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“IN ANY civilised community the arts and associated amenities, serious or comic, light or demanding, must occupy a central place. Their enjoyment should not be regarded as remote from everyday life.”
When Arts Minister Jenny Lee made this pledge in 1960, who knew that in 2019 this strategy would still be as important as it was at its initiation and, more shockingly, that it is still being fought for.
On reading Labour’s charter for the arts, I have to confess I shed a tear to see in black and white a future for the arts that I have longed dreamed of writ large.
The arts are at the centre of a civilised society and Jeremy Corbyn knows this more than any other party leader, he knows that creativity and expression are basic human needs. The human race is a race of story-tellers and performers. Since our arrival on the planet we have used song, dance and art as a way to communicate and express ourselves. It is essential not only as entertainment but also for our survival.
Art as an outlet is linked intrinsically to our health and wellbeing and the main problem we face today is inclusion. It’s common knowledge that many arts venues can have hefty ticket prices and lowering these prices is a start.
But the real issue we have to tackle is getting young people engaged in the first place, not perpetuating the idea that the arts are only for a privileged few. If we start at junior-school age encouraging youngsters to participate in an art form — Labour’s promise that every child will have the opportunity to play an instrument at school is one way to start to break down these barriers — outreach work is essential.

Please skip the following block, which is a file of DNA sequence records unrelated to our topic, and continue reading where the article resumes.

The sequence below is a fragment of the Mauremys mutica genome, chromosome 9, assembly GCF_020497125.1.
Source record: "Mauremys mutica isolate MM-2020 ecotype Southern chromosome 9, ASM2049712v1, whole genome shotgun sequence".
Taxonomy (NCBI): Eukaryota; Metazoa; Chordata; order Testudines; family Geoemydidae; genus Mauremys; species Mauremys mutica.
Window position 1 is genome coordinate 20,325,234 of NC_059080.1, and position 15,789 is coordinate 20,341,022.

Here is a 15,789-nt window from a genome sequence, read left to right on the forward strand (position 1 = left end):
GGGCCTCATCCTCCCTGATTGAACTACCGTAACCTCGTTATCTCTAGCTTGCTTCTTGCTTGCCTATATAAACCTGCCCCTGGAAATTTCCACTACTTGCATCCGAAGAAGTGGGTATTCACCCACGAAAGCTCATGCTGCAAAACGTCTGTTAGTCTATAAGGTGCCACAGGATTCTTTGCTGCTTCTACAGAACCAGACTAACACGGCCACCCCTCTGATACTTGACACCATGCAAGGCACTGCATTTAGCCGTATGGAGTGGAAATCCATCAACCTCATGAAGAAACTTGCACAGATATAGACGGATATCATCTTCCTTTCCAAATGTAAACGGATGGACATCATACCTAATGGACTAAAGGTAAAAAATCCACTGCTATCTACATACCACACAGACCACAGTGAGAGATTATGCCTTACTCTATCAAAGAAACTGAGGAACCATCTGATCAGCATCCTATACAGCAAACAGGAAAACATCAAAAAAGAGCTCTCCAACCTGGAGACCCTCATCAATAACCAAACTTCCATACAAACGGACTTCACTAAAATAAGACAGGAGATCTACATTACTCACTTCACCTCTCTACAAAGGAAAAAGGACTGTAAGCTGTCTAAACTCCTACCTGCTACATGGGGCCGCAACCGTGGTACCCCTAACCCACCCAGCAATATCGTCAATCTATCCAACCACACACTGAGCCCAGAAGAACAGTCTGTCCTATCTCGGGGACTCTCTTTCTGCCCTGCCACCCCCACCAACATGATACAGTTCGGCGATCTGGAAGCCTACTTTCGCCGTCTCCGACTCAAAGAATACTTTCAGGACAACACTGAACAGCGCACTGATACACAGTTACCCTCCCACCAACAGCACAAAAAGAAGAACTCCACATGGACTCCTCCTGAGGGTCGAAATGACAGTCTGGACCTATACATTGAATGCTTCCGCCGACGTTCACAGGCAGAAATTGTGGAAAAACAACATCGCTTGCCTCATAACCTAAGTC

Arts and creativity need to become the norm within the more disadvantaged areas of society. We cannot go round enforcing this, it has to come from the people and what many of our towns are missing is encouragement and empowerment.
The Towns of Culture is a fantastic way of raising people’s confidence and giving them the facilities and finance to show off their creative prowess. The Cities of Culture have been huge successes, giving the arts and culture in cities like Hull the chance to flourish and show the nation what they are made of. This investment has a continuing legacy, with benefits for all.
Funding the Arts Council properly is another huge step. It does extraordinary work but more money is needed if it is to change more lives and support grassroots organisations that can capture talent and interest in the young and old and nurture it.
Labour promises an arts charter for all that will ensure nobody is overlooked or ignored, whatever their background. No talent will be missed and no-one will be excluded from the mental health benefits that the arts bring.
If we let the Tories — who think of the arts as a luxury and not a necessity — win, the effects on the arts, and us all, will be devastating.
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